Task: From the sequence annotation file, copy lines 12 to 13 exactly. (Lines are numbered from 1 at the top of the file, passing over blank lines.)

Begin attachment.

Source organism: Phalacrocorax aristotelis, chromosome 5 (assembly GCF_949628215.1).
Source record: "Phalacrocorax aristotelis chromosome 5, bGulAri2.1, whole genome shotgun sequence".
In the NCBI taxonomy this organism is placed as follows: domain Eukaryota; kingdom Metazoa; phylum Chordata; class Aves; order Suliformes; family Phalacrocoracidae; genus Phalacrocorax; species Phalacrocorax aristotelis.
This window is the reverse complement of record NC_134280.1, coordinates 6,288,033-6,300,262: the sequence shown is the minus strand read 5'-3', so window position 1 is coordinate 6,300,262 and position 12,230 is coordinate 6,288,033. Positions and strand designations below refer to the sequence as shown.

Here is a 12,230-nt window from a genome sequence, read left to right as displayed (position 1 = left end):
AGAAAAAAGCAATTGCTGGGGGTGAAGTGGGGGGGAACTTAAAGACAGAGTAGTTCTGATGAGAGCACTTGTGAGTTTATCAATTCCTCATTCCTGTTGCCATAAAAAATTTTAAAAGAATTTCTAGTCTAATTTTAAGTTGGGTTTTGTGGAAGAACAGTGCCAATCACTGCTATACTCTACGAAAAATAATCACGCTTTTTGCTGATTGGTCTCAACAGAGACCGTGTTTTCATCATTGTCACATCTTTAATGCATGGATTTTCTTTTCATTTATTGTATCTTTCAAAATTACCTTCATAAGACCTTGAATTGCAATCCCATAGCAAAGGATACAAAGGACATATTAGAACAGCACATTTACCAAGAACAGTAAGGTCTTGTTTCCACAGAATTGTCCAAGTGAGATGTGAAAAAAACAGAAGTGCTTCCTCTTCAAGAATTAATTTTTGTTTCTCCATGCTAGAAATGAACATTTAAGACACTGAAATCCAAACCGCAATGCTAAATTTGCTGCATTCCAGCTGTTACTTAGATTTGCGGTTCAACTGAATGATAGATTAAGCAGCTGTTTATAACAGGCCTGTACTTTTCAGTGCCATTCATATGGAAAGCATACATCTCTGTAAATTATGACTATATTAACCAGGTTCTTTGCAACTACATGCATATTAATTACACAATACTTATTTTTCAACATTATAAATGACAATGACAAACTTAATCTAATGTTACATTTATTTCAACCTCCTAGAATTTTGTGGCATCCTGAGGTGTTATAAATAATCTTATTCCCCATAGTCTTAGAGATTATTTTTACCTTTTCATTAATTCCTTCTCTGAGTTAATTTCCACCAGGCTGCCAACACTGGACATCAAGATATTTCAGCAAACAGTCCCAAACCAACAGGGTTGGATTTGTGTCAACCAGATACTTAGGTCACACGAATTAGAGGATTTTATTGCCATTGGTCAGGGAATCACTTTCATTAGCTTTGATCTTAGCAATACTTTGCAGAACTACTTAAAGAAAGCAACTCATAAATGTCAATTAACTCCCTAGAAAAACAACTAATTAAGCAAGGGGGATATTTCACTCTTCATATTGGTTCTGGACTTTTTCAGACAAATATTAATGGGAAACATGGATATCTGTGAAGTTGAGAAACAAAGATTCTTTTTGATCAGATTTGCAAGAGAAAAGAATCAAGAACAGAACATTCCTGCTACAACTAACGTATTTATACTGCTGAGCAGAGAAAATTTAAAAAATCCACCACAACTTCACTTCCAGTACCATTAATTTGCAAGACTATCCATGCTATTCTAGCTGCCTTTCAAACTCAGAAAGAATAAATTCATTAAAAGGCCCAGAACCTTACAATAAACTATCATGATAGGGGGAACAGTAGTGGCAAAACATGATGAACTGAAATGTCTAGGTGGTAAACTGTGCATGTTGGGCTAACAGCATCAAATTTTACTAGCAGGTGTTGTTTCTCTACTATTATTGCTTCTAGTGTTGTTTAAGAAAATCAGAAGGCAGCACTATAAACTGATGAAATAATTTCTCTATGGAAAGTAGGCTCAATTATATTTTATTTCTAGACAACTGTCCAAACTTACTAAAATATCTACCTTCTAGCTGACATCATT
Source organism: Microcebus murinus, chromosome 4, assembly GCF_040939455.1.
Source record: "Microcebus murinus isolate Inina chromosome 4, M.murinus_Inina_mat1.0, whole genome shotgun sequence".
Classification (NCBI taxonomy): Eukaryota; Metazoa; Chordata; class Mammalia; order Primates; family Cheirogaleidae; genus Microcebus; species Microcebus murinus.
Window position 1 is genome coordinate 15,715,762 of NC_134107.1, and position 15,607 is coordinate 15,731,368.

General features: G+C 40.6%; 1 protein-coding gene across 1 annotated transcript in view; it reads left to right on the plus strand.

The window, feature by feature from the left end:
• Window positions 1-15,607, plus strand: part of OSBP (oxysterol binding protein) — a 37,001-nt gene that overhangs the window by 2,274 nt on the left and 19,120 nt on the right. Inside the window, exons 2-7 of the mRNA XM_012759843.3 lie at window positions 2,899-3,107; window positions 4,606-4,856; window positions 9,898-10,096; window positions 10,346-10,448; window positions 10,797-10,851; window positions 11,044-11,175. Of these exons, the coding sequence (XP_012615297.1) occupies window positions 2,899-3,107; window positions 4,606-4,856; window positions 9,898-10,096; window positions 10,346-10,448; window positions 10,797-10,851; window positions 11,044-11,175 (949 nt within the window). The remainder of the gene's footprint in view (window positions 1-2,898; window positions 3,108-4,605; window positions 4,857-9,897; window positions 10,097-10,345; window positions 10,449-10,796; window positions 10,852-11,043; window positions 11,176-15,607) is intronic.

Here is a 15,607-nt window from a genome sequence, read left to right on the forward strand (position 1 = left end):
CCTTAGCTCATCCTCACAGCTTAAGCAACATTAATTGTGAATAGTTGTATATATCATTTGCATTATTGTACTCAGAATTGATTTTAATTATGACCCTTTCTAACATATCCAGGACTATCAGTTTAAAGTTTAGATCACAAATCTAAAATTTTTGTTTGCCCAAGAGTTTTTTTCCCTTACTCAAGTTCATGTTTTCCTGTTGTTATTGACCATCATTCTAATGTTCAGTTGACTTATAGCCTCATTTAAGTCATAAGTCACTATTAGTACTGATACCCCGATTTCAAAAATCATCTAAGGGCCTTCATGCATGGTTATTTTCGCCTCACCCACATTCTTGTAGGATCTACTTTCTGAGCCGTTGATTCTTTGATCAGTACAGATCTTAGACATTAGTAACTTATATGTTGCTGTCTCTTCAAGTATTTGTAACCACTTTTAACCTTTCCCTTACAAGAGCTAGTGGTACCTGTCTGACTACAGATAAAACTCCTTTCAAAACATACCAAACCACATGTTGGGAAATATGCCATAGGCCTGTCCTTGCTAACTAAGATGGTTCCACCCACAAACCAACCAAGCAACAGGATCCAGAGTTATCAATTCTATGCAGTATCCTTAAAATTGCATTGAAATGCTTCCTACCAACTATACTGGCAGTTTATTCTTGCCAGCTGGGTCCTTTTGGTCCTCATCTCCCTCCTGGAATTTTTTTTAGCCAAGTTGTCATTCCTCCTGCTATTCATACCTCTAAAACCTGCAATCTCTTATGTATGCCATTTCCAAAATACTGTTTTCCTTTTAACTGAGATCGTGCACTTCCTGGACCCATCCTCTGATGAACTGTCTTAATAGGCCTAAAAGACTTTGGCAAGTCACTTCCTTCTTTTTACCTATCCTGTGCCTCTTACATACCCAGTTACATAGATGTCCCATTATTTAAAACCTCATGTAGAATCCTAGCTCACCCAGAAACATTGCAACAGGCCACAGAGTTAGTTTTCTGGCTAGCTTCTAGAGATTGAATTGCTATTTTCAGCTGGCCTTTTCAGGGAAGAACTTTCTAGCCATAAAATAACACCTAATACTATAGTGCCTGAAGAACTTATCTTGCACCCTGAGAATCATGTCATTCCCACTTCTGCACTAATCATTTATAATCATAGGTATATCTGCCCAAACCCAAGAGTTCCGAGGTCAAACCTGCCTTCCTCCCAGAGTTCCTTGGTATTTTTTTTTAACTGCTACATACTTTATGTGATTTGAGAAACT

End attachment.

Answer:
The window, feature by feature from the left end:
• Window positions 1-15,607, plus strand: part of OSBP (oxysterol binding protein) — a 37,001-nt gene that overhangs the window by 2,274 nt on the left and 19,120 nt on the right. Inside the window, exons 2-7 of the mRNA XM_012759843.3 lie at window positions 2,899-3,107; window positions 4,606-4,856; window positions 9,898-10,096; window positions 10,346-10,448; window positions 10,797-10,851; window positions 11,044-11,175. Of these exons, the coding sequence (XP_012615297.1) occupies window positions 2,899-3,107; window positions 4,606-4,856; window positions 9,898-10,096; window positions 10,346-10,448; window positions 10,797-10,851; window positions 11,044-11,175 (949 nt within the window). The remainder of the gene's footprint in view (window positions 1-2,898; window positions 3,108-4,605; window positions 4,857-9,897; window positions 10,097-10,345; window positions 10,449-10,796; window positions 10,852-11,043; window positions 11,176-15,607) is intronic.